One might think that there is less danger of sloth nowadays than at other times in the world's history because there are so many calls to action and because activity is so much the spirit of the age. Yet if one considers the nature of the vice of sloth this comfortable assurance of its rarity in our age receives a rather wicked jolt. A huge activity along some lines is unhappily quite compatible with sinful sloth in other spheres of effort. A man may be wearing himself out with effort in the things of this life and of the present, and yet be rusting away with sloth in the things of eternity.
The dictionary informs us that sloth is disinclination to exertion, laziness, habitual indolence. The word was derived, so students tell us, from "slow," and slowth or sloth is a slowness and disinclination to bestir oneself when there is question of some duty to be done or some task to be accomplished. This slowness, indulged and humored when there is question of a duty binding under serious obligation, becomes a deadly sin; yielded to in the case of lesser duties it has a lesser guilt and punishment. Only a very little knowledge of the world and of human nature is required to see that one may be exceedingly active and energetic in some sphere of exertion which appeals to his nature and inclination, and at the same time may yield to deplorable and sinful sloth so far as regards his religious duties and the work that is incumbent on him, but to which he does not feel naturally inclined.
It is of course in the spiritual life and in regard to our religious duties that sloth is most dangerous, and just here too it is most insidious in its approaches. Nature itself provides us with a set of impulses, appetites, desires, that ensure our reasonable exertions when there is question of the welfare of our body. The need to make a living, to secure food, clothing, shelter, is the most universal and powerful natural stimulus to industry in life, and it is supplemented by the other cravings of human nature, by ambition, the wish for pleasure, the desire of possessions, which overcome the natural laziness of men and set them working for the good things that they cannot otherwise come at. But, unhappily, in the spiritual life, though the incentives to exertion are incomparably greater—for we are working not for our livelihood in time but for our happiness in eternity—still the motives for exertion do not appeal so strongly to human nature, and so there is far greater danger of sloth and of neglect in spiritual matters.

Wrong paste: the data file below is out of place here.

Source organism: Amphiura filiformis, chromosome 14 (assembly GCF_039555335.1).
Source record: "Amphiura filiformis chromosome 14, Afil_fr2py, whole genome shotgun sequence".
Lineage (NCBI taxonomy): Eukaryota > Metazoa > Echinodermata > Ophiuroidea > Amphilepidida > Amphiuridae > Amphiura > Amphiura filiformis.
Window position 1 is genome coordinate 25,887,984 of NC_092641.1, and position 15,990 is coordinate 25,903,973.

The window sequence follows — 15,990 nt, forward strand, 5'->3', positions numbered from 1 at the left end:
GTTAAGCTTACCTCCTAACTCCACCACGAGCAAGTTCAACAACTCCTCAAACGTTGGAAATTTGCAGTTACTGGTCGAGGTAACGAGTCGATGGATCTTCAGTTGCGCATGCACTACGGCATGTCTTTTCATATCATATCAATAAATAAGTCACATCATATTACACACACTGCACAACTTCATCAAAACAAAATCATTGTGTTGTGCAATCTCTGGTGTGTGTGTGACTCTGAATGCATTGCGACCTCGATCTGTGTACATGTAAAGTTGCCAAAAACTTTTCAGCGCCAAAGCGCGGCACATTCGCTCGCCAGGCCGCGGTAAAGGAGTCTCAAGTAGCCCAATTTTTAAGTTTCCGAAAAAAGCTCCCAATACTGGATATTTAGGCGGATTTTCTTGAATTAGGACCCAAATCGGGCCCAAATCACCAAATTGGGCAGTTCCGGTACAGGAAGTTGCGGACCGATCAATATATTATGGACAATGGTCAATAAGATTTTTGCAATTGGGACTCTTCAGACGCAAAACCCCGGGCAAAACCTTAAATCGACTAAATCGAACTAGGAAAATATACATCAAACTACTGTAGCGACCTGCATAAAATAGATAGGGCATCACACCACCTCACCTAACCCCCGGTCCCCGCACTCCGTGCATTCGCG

And, in their various degrees, a very great number of Catholics suffer from this vice of sloth in spiritual things. Though it has gone out of fashion to speak of the deadly sin of sloth, the thing itself is much among us. Look into your own life and you will doubtless see some traces of that spiritual laziness, that disinclination to exert your mind and your body in the service of God, which is the consequence of some yielding to the vice of sloth. For the whole age, as we find it, is sunk in a vast indifference toward the concerns of eternity, and we who live in the age are likely to be tainted with its sickness. Indifferentism, the neglect of all religious practice, have grown upon our people with the growth of material prosperity and of pleasure. It needs a vivid and realizing faith, a living charity and the special help of God, which comes with prayer, to go against this current of religious lethargy and to keep up one's energetic longing and striving for the kingdom of heaven.